At the time I wrote yesterday's post, I had not noticed that the New York Times' lead editorial of the day was about the exact same subject, Mayor de Blasio's plan for dealing with the New York City Housing Authority (NYCHA). The Times' title, "To Save New York's Public Housing," really tells you all you need to know. As usual their way of looking at the world is just completely opposite to mine.
In essence, the Times' take is that "saving" NYCHA is a sacred duty and that de Blasio is bravely undertaking this heroic task.
Of all the monumental tasks that Mr. de Blasio has set for his administration, none may be more important than saving the New York City Housing Authority.
Needless to say, they completely steer clear of adding up the costs. They never ask whether this could possibly make any sense compared to other things that could be done for the money, including ways of providing the same amount of housing for a fraction the cost. And, God forbid, they certainly do not remotely consider ways of actually removing the beleaguered residents from the lifetime poverty trap in which NYCHA imprisons them. Oh, and somehow they seem to have completely missed the fact that the big dollars of de Blasio's "rescue" plan consist of transferring large amount of costs off NYCHA's books and hiding them elsewhere in New York City's accounts.
Then I came to this one line that I thought I could agree with:
Its apartments are high-rise, brick-and-mortar insults to the very idea of a city committed to equality and dignity for the working class and poor.
Yes! thought I. But then I realized that they meant by that the exact opposite of what I thought they meant. I at first thought they meant that it's an insult to the idea of a city committed to equality and dignity for the working class and poor to imprison them in grim and hideous poverty traps where the only way they can collect on their supposed "good fortune" of a highly illiquid lifetime gift of deeply subsidized housing is to remain poor, show minimal measurable income, and live off government handouts. But the next lines show that the Times has something very different in mind:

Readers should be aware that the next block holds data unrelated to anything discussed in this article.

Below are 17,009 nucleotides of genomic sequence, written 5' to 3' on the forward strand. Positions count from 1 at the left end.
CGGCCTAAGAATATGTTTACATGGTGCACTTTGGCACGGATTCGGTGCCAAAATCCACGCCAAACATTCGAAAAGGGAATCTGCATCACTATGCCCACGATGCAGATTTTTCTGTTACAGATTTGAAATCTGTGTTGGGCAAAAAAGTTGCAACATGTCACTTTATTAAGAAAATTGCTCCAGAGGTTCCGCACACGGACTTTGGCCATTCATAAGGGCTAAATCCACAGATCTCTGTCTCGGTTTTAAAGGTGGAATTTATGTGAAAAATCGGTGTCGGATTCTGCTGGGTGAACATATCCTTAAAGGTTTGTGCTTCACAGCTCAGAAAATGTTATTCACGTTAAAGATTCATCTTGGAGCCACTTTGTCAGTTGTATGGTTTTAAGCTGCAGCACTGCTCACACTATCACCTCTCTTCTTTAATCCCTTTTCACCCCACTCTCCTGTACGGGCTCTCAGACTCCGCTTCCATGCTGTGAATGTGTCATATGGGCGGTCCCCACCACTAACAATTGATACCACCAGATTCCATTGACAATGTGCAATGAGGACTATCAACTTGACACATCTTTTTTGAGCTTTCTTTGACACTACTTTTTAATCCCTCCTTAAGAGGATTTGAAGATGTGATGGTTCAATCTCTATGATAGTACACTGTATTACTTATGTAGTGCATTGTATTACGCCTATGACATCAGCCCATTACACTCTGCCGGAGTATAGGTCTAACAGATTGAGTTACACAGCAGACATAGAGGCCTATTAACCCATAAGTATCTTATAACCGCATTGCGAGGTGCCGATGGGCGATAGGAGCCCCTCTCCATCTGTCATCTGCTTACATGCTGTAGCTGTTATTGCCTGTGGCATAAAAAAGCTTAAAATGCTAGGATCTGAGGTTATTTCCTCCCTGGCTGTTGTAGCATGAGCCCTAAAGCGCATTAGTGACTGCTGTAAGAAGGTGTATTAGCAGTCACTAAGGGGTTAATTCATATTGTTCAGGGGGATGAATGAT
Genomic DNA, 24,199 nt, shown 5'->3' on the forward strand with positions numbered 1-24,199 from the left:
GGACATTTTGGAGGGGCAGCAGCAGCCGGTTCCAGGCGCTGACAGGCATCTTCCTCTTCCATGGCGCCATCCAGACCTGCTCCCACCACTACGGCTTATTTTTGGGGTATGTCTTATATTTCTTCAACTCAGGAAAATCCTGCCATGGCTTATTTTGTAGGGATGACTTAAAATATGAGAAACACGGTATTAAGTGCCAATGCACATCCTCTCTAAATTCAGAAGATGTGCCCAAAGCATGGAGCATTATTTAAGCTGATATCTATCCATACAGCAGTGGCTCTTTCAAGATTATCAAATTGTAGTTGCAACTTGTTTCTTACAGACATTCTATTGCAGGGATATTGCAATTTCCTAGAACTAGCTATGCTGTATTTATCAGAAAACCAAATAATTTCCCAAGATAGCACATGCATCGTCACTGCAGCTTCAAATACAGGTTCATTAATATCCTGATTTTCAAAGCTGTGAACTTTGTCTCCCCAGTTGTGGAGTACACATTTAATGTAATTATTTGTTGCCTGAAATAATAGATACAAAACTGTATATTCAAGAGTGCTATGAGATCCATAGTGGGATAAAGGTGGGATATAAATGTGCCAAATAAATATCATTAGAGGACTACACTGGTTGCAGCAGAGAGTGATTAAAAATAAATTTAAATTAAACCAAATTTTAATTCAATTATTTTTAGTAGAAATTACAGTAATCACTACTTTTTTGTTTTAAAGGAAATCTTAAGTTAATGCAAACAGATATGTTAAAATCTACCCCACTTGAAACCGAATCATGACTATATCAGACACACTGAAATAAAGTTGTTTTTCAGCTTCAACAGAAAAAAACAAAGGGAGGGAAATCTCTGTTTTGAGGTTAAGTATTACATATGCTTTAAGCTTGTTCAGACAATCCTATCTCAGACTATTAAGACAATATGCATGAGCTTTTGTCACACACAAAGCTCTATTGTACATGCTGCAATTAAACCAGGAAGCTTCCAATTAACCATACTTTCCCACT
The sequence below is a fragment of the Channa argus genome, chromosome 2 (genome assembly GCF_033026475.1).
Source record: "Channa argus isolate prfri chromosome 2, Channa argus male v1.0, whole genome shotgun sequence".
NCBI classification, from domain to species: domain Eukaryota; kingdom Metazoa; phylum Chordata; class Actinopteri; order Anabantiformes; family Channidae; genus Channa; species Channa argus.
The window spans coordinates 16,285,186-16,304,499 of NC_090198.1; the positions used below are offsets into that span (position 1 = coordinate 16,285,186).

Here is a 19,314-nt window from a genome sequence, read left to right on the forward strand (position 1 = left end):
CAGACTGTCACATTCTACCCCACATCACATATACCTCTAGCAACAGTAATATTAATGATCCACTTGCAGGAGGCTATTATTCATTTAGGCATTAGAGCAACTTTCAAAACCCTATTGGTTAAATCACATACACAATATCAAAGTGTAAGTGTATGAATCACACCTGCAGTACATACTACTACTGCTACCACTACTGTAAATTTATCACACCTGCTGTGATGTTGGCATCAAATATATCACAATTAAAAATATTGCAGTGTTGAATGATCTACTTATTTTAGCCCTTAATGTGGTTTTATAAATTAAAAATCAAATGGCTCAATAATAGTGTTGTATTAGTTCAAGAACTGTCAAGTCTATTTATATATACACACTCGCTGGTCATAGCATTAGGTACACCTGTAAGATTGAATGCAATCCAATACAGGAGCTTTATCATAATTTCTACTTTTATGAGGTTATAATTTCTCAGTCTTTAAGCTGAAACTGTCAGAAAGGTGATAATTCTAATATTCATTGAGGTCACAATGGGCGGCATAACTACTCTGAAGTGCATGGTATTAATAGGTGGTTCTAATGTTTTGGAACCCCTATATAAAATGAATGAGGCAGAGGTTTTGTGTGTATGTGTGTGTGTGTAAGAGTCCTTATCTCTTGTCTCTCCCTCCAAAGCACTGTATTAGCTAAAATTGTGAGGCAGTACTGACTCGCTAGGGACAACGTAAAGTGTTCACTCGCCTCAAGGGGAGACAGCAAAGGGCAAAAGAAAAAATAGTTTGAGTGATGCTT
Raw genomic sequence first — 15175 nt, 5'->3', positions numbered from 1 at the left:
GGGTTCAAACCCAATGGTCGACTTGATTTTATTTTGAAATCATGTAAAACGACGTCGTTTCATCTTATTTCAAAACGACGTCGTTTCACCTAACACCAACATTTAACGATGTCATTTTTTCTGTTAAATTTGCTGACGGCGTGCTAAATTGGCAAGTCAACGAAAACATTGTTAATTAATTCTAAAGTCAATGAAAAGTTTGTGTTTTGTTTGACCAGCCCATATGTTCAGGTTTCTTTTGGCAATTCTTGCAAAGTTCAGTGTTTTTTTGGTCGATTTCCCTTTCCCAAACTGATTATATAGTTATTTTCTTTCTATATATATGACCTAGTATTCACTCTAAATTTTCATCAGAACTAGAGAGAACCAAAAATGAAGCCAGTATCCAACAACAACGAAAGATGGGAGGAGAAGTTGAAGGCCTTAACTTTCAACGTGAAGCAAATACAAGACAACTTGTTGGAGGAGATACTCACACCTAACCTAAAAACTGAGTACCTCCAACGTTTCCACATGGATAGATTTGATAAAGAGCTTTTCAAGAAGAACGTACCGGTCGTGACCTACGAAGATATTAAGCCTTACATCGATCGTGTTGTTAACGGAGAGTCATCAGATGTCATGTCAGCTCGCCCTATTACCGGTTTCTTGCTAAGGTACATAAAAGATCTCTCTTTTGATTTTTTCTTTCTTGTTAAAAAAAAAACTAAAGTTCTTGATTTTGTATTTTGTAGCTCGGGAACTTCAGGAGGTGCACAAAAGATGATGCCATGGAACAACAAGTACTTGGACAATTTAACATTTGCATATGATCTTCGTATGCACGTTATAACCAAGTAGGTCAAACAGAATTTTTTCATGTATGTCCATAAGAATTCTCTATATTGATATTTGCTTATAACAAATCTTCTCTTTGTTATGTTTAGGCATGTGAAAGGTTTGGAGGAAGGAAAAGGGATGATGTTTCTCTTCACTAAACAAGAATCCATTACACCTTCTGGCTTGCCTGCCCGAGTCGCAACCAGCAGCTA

But only when tenants begin to see significant repairs made, with visible improvements in their living spaces and surroundings, and tangibly more competent and responsive management, will it be possible to say the mayor’s ambitious plan is on the right track.
So the Times thinks that if only the City taxpayers spend a few more billions on "significant repairs" and "visible improvements in their living spaces and surroundings" then NYCHA will no longer be an "insult" to "equality and dignity for the working class and poor."
Well, New York Times, I've got news for you. After those next few billions of taxpayer cash go down the rat hole of NYCHA, these will still be the same grim and hideous buildings. And even if the roof no longer leaks, the residents will still be in the same insulting and demeaning position of having to live the life provided to them by their overlords and masters with no ability to improve themselves unless they walk away from their multi-million dollar unsalable in-kind "gift". They won't have any more ability to move to a different apartment that better suits their needs, because they only won this one place in the lottery. They won't be able to sell it, rent it, borrow against it, or monetize any part of it to improve their lives. The fundamental "insult" to the "equality and dignity of the working class and poor" is not a leaky roof or a broken window. It's being trapped by handouts into a life of dependency on the government.